Pelvic Pain One Week Before Menstrual Period
Cyclical pain, pain that's related to the menstrual cycle, in a reproductive age woman, almost always has something to do with hormones and ovulation. Any abdominal or pelvic pain occurring monthly should be examined to see what changes of anatomy and physiology may be responsible for causing the pain.
Many times the diagnosis of such pain is very difficult unless diagnostic studies are used or exploratory surgery such as laparoscopy is performed to look inside the abdomen. The exact timing of when and how long the pain occurs in relation to a monthly menstrual cycle can often be a clue as to what types of pathology to look for on the imaging studies or surgery.
What would cause pain occurring 7-10 days before menses each month?
In the week or two prior to menses a corpus luteum cystic gland forms on one of the ovaries at the site where an egg was released from that ovary. This is a hormonally functional gland that produces progesterone primarily. The gland causes the ovary to become larger and heavier for a while until the cystic area goes away when menses starts.
The other main pelvic change in the week or two prior to menses is that the veins of the pelvis often swell (dilate) under the influence of progesterone. They can become like varicose veins of the pelvis and sometimes will produce a throbbing pain, but which lasts throughout most of the last week of the cycle.
Since the pain only lasts for 3 days and it does not start 14 days before menses but rather 7-10 days, the best guess as to cause would be that the pain has to do with the enlarging ovary on the right. One would expect the pain to alternate sides if it were due to a corpus luteum gland because ovulation usually alters one month from one ovary and one month from the other. However we have seen ovulation occur pretty regularly from only one ovary even though there appears to be no disease in the other one.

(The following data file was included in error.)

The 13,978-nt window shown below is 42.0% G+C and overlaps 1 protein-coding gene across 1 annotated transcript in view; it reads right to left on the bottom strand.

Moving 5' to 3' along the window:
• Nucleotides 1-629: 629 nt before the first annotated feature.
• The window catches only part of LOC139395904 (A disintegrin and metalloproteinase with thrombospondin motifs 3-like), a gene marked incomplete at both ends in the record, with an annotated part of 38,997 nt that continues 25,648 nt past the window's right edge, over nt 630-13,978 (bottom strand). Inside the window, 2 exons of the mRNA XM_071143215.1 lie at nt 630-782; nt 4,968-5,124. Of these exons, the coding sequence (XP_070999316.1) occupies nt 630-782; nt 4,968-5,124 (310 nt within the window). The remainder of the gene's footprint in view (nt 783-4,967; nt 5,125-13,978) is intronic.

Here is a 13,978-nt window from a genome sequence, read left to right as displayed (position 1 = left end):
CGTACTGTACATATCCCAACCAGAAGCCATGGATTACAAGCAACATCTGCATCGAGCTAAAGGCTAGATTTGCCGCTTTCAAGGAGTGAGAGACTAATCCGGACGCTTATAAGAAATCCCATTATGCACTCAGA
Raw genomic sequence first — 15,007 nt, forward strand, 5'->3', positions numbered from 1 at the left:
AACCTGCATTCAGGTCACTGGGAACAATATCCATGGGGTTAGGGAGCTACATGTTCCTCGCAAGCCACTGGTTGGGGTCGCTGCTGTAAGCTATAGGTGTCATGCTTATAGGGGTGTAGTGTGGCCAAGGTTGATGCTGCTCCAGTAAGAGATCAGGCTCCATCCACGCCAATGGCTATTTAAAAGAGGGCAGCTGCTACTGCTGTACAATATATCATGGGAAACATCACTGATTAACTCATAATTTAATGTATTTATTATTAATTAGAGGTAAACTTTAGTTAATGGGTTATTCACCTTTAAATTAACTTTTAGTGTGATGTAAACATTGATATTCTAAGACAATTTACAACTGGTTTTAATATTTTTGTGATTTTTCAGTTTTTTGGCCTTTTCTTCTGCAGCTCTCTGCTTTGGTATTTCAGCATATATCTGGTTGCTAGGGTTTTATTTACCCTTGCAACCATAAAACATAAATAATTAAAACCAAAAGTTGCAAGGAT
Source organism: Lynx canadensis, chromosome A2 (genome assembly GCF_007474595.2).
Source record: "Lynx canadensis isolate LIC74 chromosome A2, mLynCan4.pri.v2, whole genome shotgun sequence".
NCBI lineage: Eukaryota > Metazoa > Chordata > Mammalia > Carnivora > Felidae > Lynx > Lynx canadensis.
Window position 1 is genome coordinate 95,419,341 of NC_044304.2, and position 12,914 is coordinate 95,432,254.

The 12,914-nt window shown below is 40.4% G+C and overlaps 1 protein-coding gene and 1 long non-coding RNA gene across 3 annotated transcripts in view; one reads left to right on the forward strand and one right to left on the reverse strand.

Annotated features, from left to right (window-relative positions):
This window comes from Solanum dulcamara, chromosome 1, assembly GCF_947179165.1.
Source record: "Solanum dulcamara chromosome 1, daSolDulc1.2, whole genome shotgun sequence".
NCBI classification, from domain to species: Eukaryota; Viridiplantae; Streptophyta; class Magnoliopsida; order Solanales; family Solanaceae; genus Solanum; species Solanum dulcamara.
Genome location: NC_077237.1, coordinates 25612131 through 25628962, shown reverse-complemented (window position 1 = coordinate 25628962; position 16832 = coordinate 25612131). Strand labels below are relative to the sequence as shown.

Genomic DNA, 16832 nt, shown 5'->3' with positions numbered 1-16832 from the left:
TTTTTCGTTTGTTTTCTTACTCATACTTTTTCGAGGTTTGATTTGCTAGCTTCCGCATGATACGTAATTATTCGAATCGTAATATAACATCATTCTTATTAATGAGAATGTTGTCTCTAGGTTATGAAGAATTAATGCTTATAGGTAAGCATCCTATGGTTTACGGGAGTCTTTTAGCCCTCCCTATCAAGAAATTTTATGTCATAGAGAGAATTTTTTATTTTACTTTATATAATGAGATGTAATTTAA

Pain occurs when the enlarging ovary "pulls" on any adhesions of the ovary to the surrounding tissue or simply when it stretches the ovarian capsule fairly rapidly. Adhesions cannot be seen on ultrasound or any xrays but if you have your pelvic ultrasound during the 3 days you are having pain, One would expect to see a cystic area (small) on the right ovary if that is where you are having pain.
Learn How to Calculate Menstrual Cycles Manually
- Get a calendar. This can be either a paper calendar or one on your computer, phone, or tablet.
- Mark the FIRST day of your LAST period with an "X". This is day #1
- Count forward however many days your menstrual cycle normally is before you start. If you don't know, then just count 28 days.
- Put your initials or some other identifying mark on the last day. This is when your period should start.
That's it! If you have never monitored your period before, after several months you'll be able to figure out your actual cycle length and adjust your calculations accordingly.